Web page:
SEATTLE -- Boeing Co. and McDonnell Douglas Corp. have agreed to collaborate on the development of Boeing wide-body passenger jets, in a far-reaching deal that could reshape the commercial aircraft industry.
In a joint statement, the two aerospace rivals said yesterday that the first project would involve sending several hundred Douglas engineers from Long Beach, Calif., to the Seattle area to work on two so-called stretch versions of the 747 jumbo jet.
Boeing officials said the strategic collaboration would allow the company to take full advantage of McDonnell Douglas' broad range of design, production and systems capabilities.
They said it was not the first step toward a merger of the two largest U.S. aircraft companies, which compete with Europe's Airbus Industrie.
"We have a record number of orders for commercial jets and several ongoing development programs," said Ron Woodard, president of Boeing Commercial Airplane Group.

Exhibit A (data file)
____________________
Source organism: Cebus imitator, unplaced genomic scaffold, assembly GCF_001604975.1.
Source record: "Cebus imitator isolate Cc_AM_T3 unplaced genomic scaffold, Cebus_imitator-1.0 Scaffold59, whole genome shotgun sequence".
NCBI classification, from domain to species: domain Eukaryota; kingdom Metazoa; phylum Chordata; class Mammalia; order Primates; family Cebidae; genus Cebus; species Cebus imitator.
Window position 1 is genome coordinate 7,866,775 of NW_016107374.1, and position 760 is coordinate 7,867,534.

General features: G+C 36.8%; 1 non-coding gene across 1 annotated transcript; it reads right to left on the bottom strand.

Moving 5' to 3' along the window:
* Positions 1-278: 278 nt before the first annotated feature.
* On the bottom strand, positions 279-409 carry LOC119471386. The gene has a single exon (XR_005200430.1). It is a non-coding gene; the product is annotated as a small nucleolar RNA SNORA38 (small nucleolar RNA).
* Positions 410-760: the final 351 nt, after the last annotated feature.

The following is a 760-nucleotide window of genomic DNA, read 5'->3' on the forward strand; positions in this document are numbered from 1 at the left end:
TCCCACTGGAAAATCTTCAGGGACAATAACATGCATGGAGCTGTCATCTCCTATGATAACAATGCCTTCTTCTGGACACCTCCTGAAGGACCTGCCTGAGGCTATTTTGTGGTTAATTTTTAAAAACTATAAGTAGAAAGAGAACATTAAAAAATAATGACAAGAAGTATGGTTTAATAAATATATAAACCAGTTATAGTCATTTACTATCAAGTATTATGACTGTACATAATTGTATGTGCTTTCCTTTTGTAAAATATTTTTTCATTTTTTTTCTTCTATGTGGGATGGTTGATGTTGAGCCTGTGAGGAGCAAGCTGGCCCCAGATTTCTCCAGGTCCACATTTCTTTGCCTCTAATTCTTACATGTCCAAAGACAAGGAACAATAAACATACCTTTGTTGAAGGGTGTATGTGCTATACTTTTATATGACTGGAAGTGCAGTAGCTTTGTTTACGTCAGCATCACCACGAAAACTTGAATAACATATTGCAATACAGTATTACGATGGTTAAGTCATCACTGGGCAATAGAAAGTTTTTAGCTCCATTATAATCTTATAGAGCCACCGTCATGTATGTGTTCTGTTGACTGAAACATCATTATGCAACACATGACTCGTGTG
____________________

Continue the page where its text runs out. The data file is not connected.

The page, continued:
"McDonnell Douglas has excellent design and production capability -- both in people and facilities -- that are not being fully utilized."
The announcement comes as Boeing faces a growing backlog in commercial aircraft and McDonnell Douglas is struggling to keep its skilled work force employed.
The agreement, which is expected to be final next month, is a boost for McDonnell Douglas. Its commercial-aircraft division, in Long Beach, has largely missed out on this year's record number of orders.
Boeing has orders this year for 618 aircraft valued at $46 billion.
McDonnell Douglas also has suffered recent setbacks in military aircraft programs.
But the rush of orders and the development of a larger 747 jumbo jet have pushed Boeing's factory capacity to the maximum. Sharing the load on wide-body development is expected to ease that capacity, officials say.
The partnership initially involves McDonnell Douglas engineers, but the agreement likely will mean eventually using Douglas production factories, officials said.
"It allows us to make use of skills that we have and capacity that we have for taking on work," said Tom Downey, a Douglas Aircraft spokesman.
The union representing Boeing workers reacted warily.
"We're always concerned here if it would affect our bargaining unit," said Bill Johnson, president of Machinists Local 751, which represents more than 30,000 Boeing production workers.
Pub Date: 12/04/96